NervGen Planning Clinical Trials of NVG-291, Peptide That Might Promote Myelin Repair
NVG-291 is an investigational peptide that has shown an ability to stimulate nerve regeneration following an injury in several animal models of disease. It works by inhibiting the activity of the protein tyrosine phosphatase sigma (PTPσ), a neural receptor that blocks nerve regeneration following tissue damage.
NVG-291 is similar in structure, but slightly different in composition, to another PTPσ-targeting compound known as intracellular sigma peptide (ISP).
Previous studies in MS mouse models found that ISP stimulates the production and migration of oligodendrocyte precursor cells (OPCs) — the precursors of cells that produce myelin (the fatty substance that protects nerve segments or axons) — to MS lesions. As a result, ISP promoted myelin repair in damaged nerves, lowered tissue inflammation, and helped animals recover some lost abilities.
NervGen is now planning to explore NVG-291’s nerve regenerative properties and their ability to treat MS and spinal cord injury in people. In a press release, the company announced the next steps in NVG-291’s clinical testing, which include:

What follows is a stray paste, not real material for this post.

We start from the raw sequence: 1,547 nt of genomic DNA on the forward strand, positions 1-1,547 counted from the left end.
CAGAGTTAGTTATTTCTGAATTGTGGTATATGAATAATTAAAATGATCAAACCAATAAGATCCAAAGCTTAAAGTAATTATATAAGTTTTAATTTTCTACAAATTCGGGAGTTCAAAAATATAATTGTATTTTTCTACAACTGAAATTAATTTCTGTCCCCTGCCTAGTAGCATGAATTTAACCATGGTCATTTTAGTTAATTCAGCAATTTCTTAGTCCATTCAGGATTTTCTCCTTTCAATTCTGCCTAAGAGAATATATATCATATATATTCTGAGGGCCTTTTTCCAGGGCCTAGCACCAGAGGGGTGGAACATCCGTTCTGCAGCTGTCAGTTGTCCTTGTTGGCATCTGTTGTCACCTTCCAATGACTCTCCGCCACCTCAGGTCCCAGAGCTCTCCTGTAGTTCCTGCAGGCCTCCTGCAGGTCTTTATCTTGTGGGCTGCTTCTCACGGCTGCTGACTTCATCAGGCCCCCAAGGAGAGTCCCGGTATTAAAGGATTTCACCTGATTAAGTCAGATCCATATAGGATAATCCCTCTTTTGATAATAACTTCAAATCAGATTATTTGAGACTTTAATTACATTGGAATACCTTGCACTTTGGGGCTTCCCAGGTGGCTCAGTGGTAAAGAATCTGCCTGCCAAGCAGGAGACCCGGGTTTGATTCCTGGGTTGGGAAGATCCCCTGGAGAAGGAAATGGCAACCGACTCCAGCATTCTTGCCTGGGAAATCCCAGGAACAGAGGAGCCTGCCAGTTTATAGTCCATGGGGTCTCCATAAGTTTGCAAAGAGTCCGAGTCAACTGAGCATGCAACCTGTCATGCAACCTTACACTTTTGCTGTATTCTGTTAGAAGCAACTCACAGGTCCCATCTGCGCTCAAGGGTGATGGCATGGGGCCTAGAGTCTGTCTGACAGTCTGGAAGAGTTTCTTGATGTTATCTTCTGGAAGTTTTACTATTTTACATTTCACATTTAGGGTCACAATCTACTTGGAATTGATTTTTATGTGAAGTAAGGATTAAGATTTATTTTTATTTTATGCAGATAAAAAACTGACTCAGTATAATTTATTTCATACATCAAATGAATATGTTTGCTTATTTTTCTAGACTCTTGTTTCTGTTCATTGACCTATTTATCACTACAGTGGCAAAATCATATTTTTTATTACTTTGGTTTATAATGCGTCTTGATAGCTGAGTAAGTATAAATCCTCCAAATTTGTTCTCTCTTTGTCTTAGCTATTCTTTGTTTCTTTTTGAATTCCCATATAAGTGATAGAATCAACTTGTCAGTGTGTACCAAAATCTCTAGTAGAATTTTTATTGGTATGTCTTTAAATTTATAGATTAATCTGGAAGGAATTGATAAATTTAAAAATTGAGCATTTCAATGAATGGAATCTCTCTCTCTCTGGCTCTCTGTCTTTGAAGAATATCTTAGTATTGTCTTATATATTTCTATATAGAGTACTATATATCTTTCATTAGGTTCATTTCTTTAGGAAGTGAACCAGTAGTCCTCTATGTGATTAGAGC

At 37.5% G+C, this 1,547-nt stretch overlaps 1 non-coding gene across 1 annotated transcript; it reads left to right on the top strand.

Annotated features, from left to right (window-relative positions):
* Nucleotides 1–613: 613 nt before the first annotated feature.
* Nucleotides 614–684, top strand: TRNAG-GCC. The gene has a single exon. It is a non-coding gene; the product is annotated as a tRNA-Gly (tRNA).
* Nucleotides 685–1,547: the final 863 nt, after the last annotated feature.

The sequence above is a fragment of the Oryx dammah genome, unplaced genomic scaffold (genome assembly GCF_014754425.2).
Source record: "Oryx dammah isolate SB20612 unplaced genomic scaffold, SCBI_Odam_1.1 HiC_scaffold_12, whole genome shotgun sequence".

- A Phase 1 trial assessing the safety and pharmacokinetic properties (how a drug in the body is absorbed, distributed, processed, and eliminated) of the compound in 40 to 75 healthy volunteers; this trial is planned to launch in early 2020.
- An expansion of that Phase 1 trial to include a people with spinal cord injury; this extension is scheduled to start in the second half of 2020.
- A Phase 2 trial assessing the compound’s safety and effectiveness in a group of MS patients, which is expected to start in early 2021.
“While we continue to evaluate the potential of our platform in additional indications, over the next 24 months we will focus on aggressively advancing the clinical programs for NVG-291 in spinal cord injury and multiple sclerosis,” Ernest Wong, PhD, president and chief executive officer of NervGen, said in the release.
NervGen also intends to submit an Investigational New Drug (IND) application to the U.S. Food and Drug Administration (FDA) before the end of this year, a required step in opening a clinical trial. If that IND is approved, NervGen will proceed with the Phase 1 study in in healthy volunteers.